Benchmarking by the people, for the people

“I knew data would be important for generating insights and measuring progress, but I didn’t anticipate it would be centrepiece of many upstream efforts.” – Dan Heath, Upstream

It is hard to overlook the groundswell of deeply motivated people working across our mental health and addiction sector, forging forward to uncover solutions to some of our most prominent challenges. Time and time again, these people keep creating space in their already full schedules to join virtual meetings to share their collective wisdom about what is working and not working in pursuit of better health outcomes for all.

Benchmarking is just one important tool in our continuous improvement kete. And benchmarking by the people, for the people, is one of the KPI Programme’s unique points of difference.

All over the world, benchmarking continues to be used as an important mechanism for driving innovation and action to implement best practices. By its very nature, benchmarking is an iterative process where practices emerge over time based on collective experience about what actions improve outcomes.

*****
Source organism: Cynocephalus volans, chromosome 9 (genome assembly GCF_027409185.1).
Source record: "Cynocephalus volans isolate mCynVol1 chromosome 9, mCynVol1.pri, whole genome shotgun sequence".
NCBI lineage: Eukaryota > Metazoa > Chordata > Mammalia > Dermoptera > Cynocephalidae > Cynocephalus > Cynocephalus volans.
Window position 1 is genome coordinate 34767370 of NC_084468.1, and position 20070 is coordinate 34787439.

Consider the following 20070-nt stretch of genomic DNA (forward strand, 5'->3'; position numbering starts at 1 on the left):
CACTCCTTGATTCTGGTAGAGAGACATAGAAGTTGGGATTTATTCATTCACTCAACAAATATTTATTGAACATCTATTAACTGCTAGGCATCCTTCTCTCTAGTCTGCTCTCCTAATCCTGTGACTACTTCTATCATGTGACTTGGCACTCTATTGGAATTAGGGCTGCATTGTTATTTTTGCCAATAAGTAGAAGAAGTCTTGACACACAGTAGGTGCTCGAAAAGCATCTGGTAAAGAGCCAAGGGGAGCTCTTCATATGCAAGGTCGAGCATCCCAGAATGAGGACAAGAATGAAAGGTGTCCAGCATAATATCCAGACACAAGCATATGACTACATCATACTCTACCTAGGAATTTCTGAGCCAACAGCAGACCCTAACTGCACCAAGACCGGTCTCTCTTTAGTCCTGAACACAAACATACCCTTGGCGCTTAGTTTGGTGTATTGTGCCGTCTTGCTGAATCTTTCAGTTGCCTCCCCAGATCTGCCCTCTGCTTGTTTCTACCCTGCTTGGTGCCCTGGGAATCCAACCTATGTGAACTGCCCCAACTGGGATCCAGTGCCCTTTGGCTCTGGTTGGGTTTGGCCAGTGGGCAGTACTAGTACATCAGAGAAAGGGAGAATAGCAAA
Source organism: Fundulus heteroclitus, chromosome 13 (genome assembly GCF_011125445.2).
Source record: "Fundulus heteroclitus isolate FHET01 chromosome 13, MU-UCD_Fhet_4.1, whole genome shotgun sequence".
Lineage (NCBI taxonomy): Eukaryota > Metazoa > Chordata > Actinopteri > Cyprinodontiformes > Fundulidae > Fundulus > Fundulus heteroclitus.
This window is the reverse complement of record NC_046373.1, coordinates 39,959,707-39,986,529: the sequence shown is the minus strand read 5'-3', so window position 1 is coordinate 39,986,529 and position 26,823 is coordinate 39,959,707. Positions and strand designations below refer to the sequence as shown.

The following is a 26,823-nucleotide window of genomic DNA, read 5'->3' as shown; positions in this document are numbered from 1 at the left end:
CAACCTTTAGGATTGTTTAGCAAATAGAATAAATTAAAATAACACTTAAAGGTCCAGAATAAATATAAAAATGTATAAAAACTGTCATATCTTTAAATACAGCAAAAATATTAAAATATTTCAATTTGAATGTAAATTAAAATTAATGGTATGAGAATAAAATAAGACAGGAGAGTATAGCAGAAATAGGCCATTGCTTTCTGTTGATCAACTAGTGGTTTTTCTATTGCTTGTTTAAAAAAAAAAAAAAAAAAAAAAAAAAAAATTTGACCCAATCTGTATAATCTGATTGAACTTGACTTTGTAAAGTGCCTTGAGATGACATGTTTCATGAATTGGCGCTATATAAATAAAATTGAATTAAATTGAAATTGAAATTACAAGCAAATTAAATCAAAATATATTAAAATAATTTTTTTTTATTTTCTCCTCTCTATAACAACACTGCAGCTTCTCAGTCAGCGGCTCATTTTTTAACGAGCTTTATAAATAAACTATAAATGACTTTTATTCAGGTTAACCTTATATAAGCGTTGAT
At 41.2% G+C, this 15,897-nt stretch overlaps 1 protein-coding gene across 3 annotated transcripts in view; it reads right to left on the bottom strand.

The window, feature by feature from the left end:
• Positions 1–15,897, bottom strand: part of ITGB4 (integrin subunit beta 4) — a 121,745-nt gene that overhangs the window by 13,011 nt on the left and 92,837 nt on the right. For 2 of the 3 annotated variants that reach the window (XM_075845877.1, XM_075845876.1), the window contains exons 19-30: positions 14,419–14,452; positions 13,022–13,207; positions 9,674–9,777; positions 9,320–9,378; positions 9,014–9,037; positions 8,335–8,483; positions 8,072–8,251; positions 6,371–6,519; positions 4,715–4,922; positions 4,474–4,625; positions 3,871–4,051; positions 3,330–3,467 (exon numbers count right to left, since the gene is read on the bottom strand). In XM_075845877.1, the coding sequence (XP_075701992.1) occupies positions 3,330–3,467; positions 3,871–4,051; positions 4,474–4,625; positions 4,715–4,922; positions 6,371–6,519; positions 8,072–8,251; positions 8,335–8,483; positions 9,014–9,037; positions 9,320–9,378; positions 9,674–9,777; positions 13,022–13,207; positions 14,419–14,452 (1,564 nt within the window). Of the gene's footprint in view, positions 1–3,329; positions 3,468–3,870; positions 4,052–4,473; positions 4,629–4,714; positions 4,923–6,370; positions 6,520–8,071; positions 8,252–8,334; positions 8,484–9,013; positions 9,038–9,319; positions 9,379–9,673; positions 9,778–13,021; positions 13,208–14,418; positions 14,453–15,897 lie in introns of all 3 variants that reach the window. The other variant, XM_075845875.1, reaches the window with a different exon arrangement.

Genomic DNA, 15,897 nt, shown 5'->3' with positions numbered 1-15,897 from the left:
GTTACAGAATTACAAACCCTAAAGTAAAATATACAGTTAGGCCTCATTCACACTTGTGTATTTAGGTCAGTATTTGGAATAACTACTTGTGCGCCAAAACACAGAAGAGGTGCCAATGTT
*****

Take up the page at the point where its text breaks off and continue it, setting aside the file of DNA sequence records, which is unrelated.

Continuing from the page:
Data-driven benchmarking can also help break down barriers to transformative change and provide critical evidence to inform practice improvements, equipping users to communicate the value of new approaches.

While good benchmarking starts with robust data collection, its full utility is realised when users know how to ask the right questions and understand the data within its context. For our mental health and addiction sector, this means keeping front of mind that all data points reflect the people we serve every day.

It can be easy to get lost in the numbers and without seeking the context of the data in front of us, we run the risk of making decisions and putting effort into initiatives that don’t achieve the desired outcomes.

As a Programme, we remain committed to humanising our national mental health and addiction data set. This is so we are best positioned to facilitate benchmarking practices that equip our sector to keep implementing ‘upstream’ solutions that are transformative for tāngata whai ora, whānau and communities.

Read the newsletter